Genes play a role in Alzheimer’s disease for some
Like many people, you may worry about developing Alzheimer’s disease. Alzheimer’s disease is the most common cause of dementia, a decline in mental ability over time that can interfere with quality of life. A combination of genetic, environmental and lifestyle factors play a role in a person’s risk to develop Alzheimer’s disease. There is a strong genetic link for Alzheimer’s disease, for example, in people who have features of the conditions earlier in life (before age 65), as well as later in life.
But it’s not as simple as inheriting a gene linked to Alzheimer’s disease. Here’s what we know:
- The majority of Alzheimer’s disease cases are of the later onset form, and its causes are not yet fully understood. Though genetic testing is not available to identify a specific genetic mutation that causes late-onset Alzheimer’s disease, a specific version of the APOEgene appears to increase a person’s risk of developing the condition.
- There are several versions of the gene apolipoprotein E(APOE) that can increase the risk for developing Alzheimer’s disease. The most common version, called APOE e4, is seen in about 40 percent of all people with late-onset Alzheimer’s disease. About one in every four people has that genetic mutation, but not everyone who has this genetic mutation will develop the condition, and not all who develop the disease has this one specific version of the APOE gene.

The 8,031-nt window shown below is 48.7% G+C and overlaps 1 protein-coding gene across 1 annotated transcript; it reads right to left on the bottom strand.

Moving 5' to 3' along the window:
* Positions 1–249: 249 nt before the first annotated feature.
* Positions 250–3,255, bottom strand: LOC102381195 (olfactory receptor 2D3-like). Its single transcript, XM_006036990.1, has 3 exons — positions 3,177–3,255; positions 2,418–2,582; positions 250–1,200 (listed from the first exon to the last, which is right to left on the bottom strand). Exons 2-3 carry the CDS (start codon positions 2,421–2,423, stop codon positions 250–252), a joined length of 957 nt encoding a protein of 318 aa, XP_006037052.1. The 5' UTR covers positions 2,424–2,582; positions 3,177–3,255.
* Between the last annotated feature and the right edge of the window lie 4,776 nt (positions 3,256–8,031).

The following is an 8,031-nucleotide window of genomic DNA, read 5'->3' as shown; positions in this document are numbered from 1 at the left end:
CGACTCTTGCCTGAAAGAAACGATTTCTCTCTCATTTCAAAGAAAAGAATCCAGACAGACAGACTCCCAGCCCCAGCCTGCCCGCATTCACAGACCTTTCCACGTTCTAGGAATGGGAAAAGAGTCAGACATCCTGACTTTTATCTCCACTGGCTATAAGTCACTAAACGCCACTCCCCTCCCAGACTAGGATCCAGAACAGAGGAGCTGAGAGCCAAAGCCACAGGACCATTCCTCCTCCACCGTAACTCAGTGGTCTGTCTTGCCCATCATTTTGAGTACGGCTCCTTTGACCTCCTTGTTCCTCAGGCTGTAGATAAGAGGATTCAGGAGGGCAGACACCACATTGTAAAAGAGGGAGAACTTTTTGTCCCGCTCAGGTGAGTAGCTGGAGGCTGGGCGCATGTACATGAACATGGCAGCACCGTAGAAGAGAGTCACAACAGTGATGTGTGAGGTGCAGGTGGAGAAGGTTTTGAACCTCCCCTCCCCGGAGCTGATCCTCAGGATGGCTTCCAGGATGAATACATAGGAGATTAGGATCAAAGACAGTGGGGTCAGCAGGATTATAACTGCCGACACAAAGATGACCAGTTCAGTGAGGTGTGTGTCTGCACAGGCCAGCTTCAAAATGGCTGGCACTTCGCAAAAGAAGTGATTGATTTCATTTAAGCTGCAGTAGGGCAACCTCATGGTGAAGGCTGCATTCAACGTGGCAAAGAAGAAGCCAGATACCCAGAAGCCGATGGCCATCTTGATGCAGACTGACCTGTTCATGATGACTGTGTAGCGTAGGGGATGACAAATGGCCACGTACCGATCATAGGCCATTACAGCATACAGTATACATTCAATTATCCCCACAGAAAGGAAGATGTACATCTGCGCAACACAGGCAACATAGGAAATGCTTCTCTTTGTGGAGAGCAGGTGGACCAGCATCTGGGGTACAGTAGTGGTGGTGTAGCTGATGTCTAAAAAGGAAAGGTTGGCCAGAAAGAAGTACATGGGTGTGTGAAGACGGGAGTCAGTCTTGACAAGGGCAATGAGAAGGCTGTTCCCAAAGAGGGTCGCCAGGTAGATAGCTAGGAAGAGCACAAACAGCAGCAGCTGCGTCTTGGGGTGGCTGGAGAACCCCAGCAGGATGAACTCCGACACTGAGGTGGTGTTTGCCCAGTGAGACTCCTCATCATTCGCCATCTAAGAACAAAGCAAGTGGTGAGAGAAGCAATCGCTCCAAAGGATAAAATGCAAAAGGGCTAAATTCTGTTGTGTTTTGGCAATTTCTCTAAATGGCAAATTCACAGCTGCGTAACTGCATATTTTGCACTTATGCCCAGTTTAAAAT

- Only about two percent of all people who develop Alzheimer’s disease have a genetic mutation that actually caused the condition. Because of that, genetic testing for Alzheimer’s disease may be helpful for some people and not others.
If you are concerned about a family history of Alzheimer’s disease, seeing a genetic counselor would be highly beneficial, especially before moving forward with testing. A genetic counselor can help assess your risks and determine whether genetic testing may be helpful and if so, can help you decide if it’s something you would like to have.
Currently, Alzheimer’s disease treatments are of limited value and no new therapies have been approved in more than a decade.
There are other things to consider before testing for Alzheimer’s disease. While the Genetic Information and Nondiscrimination Act of 2008 (GINA) protects you and your genetic information regarding employment and medical insurance eligibility, results from a genetic test for Alzheimer’s disease could affect your insurance coverage.
There are a number of things you can do to decrease your risk for Alzheimer’s disease, whether or not it runs in your family:
- Keep your blood pressure and cholesterol levels in check – talk to your doctor
- Maintain a healthy weight
- Stop smoking
- Be active – physically and mentally
- Drink only in moderation
- If you are overweight, lose weight
- If you have diabetes, be sure you manage it
- Get help if you have depression
- Practice precaution against head injuries
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